Sunday, March 14, 2021

Bonanza Vs. DeQuille: The Paiute War

By MonetteBebow-Reinhard

“The Paiute War was the most accurate portrayal of real events on the TV series Bonanza. It appears that the Bonanza writers used Dan DeQuille’s book, “The Big Bonanza,” for a number of their early episodes. Virginia City is near the top of Mount Davidson, also called Sun Mountain, and somewhere near the bottom, in the valley, the Paiute War took place in 1860. In reality the final war took place somewhere on the way to Pyramid Lake, but since the route north to Pyramid Lake is mostly through desert, that’s not what was represented here. In fact, most of the Bonanza episodes were shot in California.



When they realized they were being overrun by settlers, the Paiutes, Shoshones, and Bannocks held a conference to decide how to deal with these intruders. Numaga or Young Winnemucca, chief of the Pyramid Lake Paiutes, talked for peace until a band of possibly renegade Indians killed four white men at Williams Station in retaliation for the drunken whites having stolen some Indian women. At the time the war started, no one knew who killed those men, or why, noted DeQuille.

But in this Bonanza episode, the reality of what caused this war was detailed. This is what made Bonanza amazing; its use of the fictional Cartwrights to create the reality of what could have been known by a few people at the time.

After the war ended, they learned that the men at Williams Station had abused Paiute women and kept them locked up for a day or two. The Bannock husband of one came to find her, but he was beaten up and driven away. They threatened to kill him if he did not leave. The women were Paiute who had married into the Bannock tribe. This was portrayed on the episode, with Adam finding the beaten Bannock who told him what happened. Adam tried to convince people that the Bannocks were the ones who’d sought this vengeance, not the Paiutes.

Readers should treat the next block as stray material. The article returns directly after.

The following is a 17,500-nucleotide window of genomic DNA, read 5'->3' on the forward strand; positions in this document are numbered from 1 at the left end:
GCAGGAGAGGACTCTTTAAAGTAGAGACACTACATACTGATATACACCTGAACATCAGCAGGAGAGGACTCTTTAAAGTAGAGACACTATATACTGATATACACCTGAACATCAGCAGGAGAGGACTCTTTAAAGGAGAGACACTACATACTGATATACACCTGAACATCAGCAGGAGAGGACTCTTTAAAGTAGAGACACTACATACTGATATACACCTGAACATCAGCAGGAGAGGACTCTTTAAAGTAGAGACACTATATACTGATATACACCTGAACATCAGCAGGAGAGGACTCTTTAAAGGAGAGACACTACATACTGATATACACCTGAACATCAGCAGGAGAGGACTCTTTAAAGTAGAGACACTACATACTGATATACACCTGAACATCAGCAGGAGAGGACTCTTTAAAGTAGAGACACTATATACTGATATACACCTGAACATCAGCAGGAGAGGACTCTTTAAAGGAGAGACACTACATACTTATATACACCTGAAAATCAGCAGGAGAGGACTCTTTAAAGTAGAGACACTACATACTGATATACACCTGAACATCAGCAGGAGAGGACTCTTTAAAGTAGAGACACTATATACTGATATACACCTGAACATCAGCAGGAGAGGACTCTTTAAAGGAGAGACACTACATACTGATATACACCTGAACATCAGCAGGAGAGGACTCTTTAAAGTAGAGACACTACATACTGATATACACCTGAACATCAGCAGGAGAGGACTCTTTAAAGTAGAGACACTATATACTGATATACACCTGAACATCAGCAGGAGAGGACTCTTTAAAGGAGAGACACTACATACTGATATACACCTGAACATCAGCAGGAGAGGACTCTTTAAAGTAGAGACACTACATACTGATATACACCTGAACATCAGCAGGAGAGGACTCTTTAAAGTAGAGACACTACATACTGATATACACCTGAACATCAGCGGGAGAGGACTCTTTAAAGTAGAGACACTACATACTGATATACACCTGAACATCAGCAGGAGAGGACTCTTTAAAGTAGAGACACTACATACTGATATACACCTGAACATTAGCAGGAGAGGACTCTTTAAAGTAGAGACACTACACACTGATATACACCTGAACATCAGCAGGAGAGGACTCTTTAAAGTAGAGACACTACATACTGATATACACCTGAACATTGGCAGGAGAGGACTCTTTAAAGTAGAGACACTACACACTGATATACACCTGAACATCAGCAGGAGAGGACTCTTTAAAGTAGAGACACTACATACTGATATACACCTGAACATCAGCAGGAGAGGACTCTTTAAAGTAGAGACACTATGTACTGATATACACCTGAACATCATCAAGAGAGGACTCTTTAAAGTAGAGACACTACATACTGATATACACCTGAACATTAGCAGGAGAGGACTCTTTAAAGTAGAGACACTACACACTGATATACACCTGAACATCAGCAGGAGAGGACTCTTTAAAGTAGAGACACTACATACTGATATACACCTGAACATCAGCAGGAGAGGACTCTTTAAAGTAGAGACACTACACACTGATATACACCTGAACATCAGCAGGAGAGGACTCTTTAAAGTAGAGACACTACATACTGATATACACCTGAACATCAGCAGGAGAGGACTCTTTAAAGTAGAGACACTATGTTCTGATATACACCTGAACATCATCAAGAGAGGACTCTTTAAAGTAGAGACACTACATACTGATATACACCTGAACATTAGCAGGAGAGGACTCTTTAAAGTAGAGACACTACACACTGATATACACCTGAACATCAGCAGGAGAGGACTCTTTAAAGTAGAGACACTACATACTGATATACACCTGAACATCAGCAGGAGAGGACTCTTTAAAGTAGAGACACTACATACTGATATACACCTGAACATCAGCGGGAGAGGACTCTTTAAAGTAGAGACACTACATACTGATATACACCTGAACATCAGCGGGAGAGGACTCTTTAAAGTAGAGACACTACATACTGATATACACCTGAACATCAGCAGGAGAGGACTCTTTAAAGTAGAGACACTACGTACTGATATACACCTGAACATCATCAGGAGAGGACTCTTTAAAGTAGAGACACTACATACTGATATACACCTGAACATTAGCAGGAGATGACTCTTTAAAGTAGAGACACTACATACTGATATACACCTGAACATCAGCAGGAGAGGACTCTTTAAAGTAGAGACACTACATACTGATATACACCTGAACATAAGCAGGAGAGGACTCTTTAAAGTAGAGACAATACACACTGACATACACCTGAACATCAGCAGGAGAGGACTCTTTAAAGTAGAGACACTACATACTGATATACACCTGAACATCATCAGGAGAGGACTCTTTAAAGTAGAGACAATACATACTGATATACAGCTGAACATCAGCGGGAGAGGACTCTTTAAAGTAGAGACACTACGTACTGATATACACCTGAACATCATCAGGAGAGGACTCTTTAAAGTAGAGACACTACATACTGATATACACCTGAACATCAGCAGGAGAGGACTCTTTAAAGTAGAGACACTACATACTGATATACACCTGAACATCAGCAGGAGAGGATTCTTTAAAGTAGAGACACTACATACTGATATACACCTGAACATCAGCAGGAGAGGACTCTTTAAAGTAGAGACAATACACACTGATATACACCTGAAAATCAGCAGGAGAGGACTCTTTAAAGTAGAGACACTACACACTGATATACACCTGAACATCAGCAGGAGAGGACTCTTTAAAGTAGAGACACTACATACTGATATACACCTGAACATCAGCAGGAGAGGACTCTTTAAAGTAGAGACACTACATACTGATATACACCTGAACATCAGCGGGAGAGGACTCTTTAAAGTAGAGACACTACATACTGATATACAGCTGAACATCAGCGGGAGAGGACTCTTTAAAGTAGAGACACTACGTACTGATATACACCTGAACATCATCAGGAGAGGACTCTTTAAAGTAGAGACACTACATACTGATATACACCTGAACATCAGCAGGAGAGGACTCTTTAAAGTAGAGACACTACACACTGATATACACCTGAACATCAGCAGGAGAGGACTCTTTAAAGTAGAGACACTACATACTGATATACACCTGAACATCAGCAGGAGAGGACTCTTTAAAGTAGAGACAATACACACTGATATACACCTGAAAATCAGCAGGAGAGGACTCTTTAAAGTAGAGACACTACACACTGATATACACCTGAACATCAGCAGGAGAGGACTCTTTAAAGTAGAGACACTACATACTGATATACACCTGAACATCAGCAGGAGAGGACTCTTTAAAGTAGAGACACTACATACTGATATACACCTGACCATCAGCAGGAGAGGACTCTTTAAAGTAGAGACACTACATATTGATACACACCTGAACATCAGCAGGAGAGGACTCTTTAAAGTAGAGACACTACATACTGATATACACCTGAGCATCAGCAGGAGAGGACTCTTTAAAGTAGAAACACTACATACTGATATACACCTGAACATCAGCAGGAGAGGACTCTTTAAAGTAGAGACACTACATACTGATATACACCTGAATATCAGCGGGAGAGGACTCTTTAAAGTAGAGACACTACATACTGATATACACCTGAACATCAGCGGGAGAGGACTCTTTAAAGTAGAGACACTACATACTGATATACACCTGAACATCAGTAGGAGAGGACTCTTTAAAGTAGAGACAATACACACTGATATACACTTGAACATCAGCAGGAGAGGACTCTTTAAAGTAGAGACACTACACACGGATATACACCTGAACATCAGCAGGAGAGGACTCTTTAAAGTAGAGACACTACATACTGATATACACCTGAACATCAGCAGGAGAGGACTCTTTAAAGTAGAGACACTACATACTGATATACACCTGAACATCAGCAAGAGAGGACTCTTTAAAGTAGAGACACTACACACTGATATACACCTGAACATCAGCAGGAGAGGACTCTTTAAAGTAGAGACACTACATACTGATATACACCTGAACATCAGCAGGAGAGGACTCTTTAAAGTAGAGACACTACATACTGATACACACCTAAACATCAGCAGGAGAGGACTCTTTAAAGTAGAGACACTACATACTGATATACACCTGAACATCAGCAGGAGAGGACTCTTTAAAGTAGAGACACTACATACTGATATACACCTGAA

The chief of the Bannocks sent thirty men to avenge these wrongs. After killing those men, and burning the station, they left a further trail of blood behind them on the way back by killing several small parties of unarmed prospectors. It is not known if they got their women back, but on the episode they were safe in the Cartwright house.


 It was for this attack on the Bannocks that the Paiute War began, with a misunderstanding of who had caused that attack, or why. This was accurately played out on Bonanza, in the form of actor Jack Warden as one of the drunken miners who attacked the women, but escaped to lie about it and place the blame on the Paiutes.

According to DeQuille, who wrote this book in 1876 and worked at the Territorial Enterprise as early as 1862 with Sam Clemens, a report came in by Pony Express that Paiute Indians, who had been friendly, attacked two or three men at Williams Station, killed them and burned the stations. This led to a call for volunteers to go after the Paiutes.

On May 9th in Virginia City, 105 volunteers gathered for the purpose of catching and chastising the Indians but “the rest of the men sobered up.” Under Major William Ormsby, they were poorly armed, badly mounted, drunk, and wholly unorganized. On the episode Adam tried to tell them they were wrong to go after the Paiutes, but Ormsby couldn’t be stopped.

We will never know if anyone knew the truth of the attack at the time, but we can believe, that if anyone had tried to stop these volunteers, they would have been ignored.

As the volunteers approached Pyramid Lake three days later, the Indians demanded a parlay. On the episode, Bill Stewart, town attorney, demanded that Ormsby parlay first. So Ormsby agreed to meet with Old Winnemucca, and Adam and Ben Cartwright went along as friends of the Paiutes.